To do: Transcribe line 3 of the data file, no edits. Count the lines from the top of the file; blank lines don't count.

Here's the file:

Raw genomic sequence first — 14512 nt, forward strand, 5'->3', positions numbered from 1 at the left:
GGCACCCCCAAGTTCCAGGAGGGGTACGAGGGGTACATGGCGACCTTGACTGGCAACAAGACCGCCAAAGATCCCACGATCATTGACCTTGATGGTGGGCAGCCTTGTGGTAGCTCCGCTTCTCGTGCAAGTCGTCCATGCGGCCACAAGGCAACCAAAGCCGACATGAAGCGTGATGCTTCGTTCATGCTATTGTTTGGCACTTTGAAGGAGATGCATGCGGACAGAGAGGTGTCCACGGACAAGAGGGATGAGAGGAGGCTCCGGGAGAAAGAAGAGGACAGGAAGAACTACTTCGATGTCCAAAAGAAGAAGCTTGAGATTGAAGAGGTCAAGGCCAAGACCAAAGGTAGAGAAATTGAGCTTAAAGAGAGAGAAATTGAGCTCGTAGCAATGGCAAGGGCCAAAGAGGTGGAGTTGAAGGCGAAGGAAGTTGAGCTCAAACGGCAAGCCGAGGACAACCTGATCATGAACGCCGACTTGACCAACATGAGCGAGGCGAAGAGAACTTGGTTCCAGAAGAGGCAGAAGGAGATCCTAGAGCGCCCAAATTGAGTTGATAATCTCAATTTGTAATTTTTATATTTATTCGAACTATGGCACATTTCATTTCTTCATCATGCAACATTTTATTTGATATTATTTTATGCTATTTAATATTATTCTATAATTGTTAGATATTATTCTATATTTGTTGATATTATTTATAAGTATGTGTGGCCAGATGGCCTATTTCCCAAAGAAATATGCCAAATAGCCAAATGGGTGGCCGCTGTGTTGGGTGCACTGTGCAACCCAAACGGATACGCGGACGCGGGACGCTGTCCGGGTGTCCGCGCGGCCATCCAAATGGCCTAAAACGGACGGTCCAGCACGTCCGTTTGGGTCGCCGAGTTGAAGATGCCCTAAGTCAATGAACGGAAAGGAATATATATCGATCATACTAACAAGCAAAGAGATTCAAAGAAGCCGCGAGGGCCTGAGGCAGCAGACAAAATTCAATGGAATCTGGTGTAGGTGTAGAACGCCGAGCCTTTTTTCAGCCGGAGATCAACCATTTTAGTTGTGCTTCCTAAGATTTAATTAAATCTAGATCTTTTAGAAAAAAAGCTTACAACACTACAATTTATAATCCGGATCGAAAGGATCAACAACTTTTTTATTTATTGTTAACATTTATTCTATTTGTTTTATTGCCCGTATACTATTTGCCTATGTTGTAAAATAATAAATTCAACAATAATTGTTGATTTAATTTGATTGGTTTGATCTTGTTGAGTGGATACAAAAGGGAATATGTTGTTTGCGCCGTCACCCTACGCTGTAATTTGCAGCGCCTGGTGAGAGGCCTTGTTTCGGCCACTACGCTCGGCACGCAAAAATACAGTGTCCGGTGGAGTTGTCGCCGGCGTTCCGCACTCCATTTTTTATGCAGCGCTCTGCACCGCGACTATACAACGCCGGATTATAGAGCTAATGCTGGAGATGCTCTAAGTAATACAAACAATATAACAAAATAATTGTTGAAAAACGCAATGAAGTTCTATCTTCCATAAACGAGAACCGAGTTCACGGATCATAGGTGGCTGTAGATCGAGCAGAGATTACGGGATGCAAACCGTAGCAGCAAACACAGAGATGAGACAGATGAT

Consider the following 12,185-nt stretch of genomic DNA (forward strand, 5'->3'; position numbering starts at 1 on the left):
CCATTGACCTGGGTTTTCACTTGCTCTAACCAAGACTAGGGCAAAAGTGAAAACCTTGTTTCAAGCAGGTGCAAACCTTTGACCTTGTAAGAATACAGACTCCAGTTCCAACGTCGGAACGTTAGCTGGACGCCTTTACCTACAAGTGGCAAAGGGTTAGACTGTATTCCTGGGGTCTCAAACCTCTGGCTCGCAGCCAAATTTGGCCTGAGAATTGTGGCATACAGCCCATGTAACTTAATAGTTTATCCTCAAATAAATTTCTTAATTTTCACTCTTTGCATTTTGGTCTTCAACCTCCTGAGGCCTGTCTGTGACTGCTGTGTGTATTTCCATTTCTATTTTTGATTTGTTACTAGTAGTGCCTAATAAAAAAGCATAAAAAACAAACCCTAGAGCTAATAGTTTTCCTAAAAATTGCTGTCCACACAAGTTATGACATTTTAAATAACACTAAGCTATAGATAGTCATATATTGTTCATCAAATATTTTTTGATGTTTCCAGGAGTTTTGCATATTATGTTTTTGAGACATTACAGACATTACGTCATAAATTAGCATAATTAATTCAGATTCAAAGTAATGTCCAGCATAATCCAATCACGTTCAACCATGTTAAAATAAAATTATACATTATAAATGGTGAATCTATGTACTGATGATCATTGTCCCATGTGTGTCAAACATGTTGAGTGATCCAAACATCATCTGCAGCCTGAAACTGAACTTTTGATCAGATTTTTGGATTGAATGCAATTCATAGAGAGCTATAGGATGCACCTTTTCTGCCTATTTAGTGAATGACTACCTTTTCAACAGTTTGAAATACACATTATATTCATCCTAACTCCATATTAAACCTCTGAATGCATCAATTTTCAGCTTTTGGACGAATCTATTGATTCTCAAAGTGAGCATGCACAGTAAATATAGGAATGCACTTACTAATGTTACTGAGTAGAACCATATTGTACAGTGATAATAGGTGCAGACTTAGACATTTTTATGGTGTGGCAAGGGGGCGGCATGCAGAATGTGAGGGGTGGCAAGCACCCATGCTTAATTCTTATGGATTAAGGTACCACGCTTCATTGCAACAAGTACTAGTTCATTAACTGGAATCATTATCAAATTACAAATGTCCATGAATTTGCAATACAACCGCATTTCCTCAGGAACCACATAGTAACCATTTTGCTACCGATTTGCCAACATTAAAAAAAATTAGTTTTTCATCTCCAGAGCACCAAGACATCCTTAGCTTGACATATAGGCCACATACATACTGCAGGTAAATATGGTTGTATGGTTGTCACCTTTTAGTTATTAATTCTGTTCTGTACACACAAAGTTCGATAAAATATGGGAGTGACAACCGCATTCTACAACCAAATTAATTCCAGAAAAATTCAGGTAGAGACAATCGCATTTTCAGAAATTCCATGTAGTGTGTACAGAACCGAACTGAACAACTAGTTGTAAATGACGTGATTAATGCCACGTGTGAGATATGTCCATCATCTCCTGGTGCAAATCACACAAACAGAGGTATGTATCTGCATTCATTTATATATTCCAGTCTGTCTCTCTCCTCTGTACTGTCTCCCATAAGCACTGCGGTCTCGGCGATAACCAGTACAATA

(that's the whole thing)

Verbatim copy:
Consider the following 12,185-nt stretch of genomic DNA (forward strand, 5'->3'; position numbering starts at 1 on the left):